October 30, 2009


I have accumulated quite a lot of Cantonese opera discs throughout the years. I didn't even realize it - 2 or 3 this month, another 3 or 4 another month and when I go HK or China, another 7 or 8 and they take up space. I have put some in this box. I guess I will need another 3 boxes to keep all of them.

And I completely forgot that I have some photos in flickr until I saw something and it struck me into remembering. Here it is: http://www.flickr.com/photos/frannxis/

I have neglected it for 4 years. Here is one of the photos, recognize the shengs and the dan?

They are 彭庆华, 曾小敏, 文汝清

October 28, 2009

Lin Chong

This clip is from one of the 50-cent VCDs I mentioned in the previous post - 林冲雪夜上梁山.

This is Lin Chong expressing his anger at corrupt and selfish ministers in the imperial court ...

His wife and the maid lamenting the sufferings and helplessness of the people ...

October 26, 2009

Buddhist Temple and Opera

Buddhist Temple and Museum 

This is the Buddha Tooth Relic Temple and Museum at South Bridge Road, opposite the Maxwell Road Food Centre. If you are a Buddhist, probably you would have visited or will be visiting this Temple. I have passed this place many times, but last Saturday was the first time I stepped inside. It has a big hall which is very impressive.

At basement 1 there is a small theatre called Nagapuspa Theatre (龍華劇坊). Tung Onn will be staging a Cantonese opera show at this Theatre in December. ( By the way there is a film show on 7 November in the afternoon. It is about Da Mo, the Master of Zen. If you are interested you can get a free ticket from the Temple. )

Opera VCDs

Bought some Cantonese opera vcds. These were selling at S$7 each some time last year. Recently, it was S$5 or buy two get one free. They are genuine stuff, not counterfeits. These VCDs by Koi Meng Fai and other HK stars are expensive in HK, about HK$120.


These are old operas but quality is good and got colour too. Last year it was S$1, now only 50 cents. I didn't see them at the shops in HK. There are also some old black and white cantonese movies - also 50 cents. In HK they cost about HK$35.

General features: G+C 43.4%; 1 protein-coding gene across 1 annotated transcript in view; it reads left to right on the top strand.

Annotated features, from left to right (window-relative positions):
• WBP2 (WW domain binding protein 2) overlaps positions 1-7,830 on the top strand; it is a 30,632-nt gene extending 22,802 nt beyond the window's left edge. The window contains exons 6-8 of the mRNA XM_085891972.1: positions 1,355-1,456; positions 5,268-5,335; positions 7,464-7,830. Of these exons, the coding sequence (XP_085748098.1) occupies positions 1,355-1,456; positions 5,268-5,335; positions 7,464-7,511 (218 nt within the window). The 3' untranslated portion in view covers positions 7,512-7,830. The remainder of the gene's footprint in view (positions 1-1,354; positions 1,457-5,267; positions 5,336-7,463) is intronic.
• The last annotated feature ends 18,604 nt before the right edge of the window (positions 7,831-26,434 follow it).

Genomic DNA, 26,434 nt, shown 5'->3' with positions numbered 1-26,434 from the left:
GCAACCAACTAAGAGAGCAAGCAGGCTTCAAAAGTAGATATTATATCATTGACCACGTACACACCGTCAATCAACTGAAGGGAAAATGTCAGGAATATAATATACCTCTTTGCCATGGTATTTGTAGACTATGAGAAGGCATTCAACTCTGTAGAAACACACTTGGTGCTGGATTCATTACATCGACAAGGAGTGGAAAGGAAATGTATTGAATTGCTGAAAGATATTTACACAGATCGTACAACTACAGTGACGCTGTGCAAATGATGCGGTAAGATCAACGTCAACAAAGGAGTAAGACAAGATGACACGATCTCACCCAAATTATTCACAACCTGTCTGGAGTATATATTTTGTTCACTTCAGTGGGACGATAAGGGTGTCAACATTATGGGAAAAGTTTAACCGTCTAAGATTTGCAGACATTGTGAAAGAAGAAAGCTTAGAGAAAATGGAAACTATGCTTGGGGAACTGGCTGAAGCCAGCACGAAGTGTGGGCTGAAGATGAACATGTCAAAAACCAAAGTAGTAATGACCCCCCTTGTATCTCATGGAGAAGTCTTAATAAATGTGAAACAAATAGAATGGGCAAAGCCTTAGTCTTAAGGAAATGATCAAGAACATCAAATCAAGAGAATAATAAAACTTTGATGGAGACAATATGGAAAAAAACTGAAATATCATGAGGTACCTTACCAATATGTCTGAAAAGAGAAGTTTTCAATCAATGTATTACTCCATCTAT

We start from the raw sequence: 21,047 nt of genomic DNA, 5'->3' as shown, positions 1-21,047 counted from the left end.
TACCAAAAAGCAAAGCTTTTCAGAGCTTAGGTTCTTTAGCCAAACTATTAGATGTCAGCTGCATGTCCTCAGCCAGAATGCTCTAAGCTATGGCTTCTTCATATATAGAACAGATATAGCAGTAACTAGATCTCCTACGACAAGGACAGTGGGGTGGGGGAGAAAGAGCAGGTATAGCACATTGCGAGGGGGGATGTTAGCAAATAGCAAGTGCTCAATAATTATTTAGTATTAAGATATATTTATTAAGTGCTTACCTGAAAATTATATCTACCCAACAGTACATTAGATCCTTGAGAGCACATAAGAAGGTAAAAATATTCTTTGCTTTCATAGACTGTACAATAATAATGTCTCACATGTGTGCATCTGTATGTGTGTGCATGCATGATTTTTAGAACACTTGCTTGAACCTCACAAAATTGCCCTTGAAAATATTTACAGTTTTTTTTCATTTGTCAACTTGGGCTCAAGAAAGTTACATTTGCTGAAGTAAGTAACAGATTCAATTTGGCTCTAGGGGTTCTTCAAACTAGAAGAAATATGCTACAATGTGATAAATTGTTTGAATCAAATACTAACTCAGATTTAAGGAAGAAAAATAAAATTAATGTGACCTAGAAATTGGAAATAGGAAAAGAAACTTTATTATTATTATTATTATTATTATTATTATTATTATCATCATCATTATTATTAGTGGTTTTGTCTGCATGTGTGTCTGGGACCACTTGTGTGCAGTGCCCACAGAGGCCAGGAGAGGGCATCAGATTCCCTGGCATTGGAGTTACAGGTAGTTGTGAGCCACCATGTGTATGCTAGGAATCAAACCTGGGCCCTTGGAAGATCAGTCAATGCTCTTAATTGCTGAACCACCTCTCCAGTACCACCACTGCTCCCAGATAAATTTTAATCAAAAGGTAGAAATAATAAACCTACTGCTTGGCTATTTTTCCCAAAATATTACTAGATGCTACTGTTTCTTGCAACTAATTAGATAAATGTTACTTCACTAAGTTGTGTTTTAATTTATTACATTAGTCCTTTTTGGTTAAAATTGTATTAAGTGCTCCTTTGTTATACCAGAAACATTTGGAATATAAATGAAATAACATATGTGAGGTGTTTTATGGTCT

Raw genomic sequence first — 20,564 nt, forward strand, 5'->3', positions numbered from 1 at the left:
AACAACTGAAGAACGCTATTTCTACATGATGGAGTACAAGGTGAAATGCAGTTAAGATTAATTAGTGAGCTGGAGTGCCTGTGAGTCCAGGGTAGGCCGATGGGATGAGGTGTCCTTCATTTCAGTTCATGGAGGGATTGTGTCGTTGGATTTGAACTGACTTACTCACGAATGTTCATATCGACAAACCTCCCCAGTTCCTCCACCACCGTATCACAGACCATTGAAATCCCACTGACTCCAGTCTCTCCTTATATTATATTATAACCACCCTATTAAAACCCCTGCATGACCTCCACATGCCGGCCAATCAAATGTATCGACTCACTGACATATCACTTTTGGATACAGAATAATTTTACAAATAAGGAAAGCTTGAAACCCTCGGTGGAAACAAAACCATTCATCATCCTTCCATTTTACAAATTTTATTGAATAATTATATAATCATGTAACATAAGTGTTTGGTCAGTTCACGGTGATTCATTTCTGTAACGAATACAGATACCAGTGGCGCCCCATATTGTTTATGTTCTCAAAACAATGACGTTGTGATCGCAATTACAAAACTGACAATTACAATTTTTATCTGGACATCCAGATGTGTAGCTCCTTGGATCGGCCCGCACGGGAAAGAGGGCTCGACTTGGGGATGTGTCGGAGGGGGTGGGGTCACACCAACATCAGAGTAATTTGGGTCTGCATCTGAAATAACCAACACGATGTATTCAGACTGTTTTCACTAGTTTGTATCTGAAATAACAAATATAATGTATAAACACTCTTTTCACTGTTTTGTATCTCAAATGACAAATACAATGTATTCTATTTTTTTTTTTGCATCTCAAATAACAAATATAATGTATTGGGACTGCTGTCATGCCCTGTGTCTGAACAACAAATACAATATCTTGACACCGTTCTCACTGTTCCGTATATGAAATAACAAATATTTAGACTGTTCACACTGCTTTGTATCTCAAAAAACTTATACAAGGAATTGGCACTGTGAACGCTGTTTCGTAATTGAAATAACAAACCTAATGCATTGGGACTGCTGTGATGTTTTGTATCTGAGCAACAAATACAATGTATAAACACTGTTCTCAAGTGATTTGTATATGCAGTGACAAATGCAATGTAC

October 23, 2009

median age

I think you remember learning in school that  there are three type of averages - mean, mode and median.

It was reported that the median age of the stall-holders in the wet market is 60.

That means if you line up all the stall-holders from the youngest to the oldest, the middle one is 60 years old. It also means there is an equal number of stall-holders above and below him.

My perception of this is that the stall-holders are not all old people waiting to retire. There are also many younger ones in their thirties or forties.

If it says that the mean age is 60, I would think that most of them are older people. (mean = total ages of all the stall-holders divided by the total number of stall-holders)

If the modal age is 60, it tells us that stall-holders with the age of 60 form the largest group. Again I think it would give the impression that stall-holders are mostly old people.

Eye drops
See this bottle of eye-drops, you have to throw it away 1 month after opening. One month has passed and I used it on one occasion only. I was thinking what else I could use it for ... For the past few days I have been using it to clean my spectacle lenses. It does the job quite well. Any other suggestions?

October 21, 2009


怡情雅聚主角 - 余麗明

other lead performers (Joanna Wong is the artistic director) : 
黃安妮, 鍾慧玲, 朱振邦, 余麗明, 胡桂馨, 盧少玲, 謝秀艷, 周汶姿.

A group photo, the lady second from the right is the compere 陳淑樺.

..... 謝幕

October 18, 2009

PSLE maths problem

About the PSLE problem in the previous post  - Thanks to the two participants who attempted the problem. And congratulations to Victor. I didn't work out the sum myself, I looked at the solution and I find it logical.

The solution, below, is given in the blog.

Once upon a time you could get zero for your maths tests because some teachers were lazy and just looked at the answers. There were no marking schemes either. Nowadays there are marking schemes with marks given for knowledge, understanding and application. For example, in a problem sum, if you do not know how to do it and you just write down distance = speed x time. If it is relevant in solving the problem, you might get one consolation mark for knowledge.

October 16, 2009

newish and hard

I came across a blogger using the word newish. I didn't know the meaning. I looked it up. The dictionary says it is an adjective meaning 'rather new' or 'fairly new'.

I'm trying it out, hope I use it correctly ....

There is a newish fruit stall at my market. It was not there a month ago.

Came across a blog on PSLE Maths. Some problems are really hard. I think some parents and many lower secondary pupils can't do them. Here is one example. You need to understand the question and picture it in your mind or draw a diagram for illustration.